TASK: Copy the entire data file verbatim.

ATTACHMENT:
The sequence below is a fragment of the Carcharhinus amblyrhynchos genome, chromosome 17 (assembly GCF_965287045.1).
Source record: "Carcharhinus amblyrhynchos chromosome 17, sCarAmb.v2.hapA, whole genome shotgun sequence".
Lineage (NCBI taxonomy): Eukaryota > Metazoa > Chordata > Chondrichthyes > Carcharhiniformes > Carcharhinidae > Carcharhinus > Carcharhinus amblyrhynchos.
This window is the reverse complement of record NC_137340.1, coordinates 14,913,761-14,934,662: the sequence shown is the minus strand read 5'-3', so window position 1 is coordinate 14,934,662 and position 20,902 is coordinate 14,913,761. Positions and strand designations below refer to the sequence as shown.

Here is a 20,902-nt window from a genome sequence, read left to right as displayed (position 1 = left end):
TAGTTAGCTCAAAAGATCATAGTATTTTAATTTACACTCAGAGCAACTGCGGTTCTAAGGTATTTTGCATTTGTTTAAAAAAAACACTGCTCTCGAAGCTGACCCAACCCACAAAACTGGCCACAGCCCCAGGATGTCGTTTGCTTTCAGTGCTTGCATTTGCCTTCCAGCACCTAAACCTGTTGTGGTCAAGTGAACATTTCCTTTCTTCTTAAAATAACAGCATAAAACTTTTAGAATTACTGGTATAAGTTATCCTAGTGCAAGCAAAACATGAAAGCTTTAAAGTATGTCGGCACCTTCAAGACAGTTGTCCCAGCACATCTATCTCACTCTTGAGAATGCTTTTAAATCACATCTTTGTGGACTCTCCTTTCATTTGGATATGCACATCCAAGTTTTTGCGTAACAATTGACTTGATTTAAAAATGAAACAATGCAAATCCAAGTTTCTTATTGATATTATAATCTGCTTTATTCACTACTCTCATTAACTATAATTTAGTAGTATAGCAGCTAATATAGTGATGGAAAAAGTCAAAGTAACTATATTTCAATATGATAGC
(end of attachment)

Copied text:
The sequence below is a fragment of the Carcharhinus amblyrhynchos genome, chromosome 17 (assembly GCF_965287045.1).
Source record: "Carcharhinus amblyrhynchos chromosome 17, sCarAmb.v2.hapA, whole genome shotgun sequence".
Lineage (NCBI taxonomy): Eukaryota > Metazoa > Chordata > Chondrichthyes > Carcharhiniformes > Carcharhinidae > Carcharhinus > Carcharhinus amblyrhynchos.
This window is the reverse complement of record NC_137340.1, coordinates 14,913,761-14,934,662: the sequence shown is the minus strand read 5'-3', so window position 1 is coordinate 14,934,662 and position 20,902 is coordinate 14,913,761. Positions and strand designations below refer to the sequence as shown.

Here is a 20,902-nt window from a genome sequence, read left to right as displayed (position 1 = left end):
TAGTTAGCTCAAAAGATCATAGTATTTTAATTTACACTCAGAGCAACTGCGGTTCTAAGGTATTTTGCATTTGTTTAAAAAAAACACTGCTCTCGAAGCTGACCCAACCCACAAAACTGGCCACAGCCCCAGGATGTCGTTTGCTTTCAGTGCTTGCATTTGCCTTCCAGCACCTAAACCTGTTGTGGTCAAGTGAACATTTCCTTTCTTCTTAAAATAACAGCATAAAACTTTTAGAATTACTGGTATAAGTTATCCTAGTGCAAGCAAAACATGAAAGCTTTAAAGTATGTCGGCACCTTCAAGACAGTTGTCCCAGCACATCTATCTCACTCTTGAGAATGCTTTTAAATCACATCTTTGTGGACTCTCCTTTCATTTGGATATGCACATCCAAGTTTTTGCGTAACAATTGACTTGATTTAAAAATGAAACAATGCAAATCCAAGTTTCTTATTGATATTATAATCTGCTTTATTCACTACTCTCATTAACTATAATTTAGTAGTATAGCAGCTAATATAGTGATGGAAAAAGTCAAAGTAACTATATTTCAATATGATAGC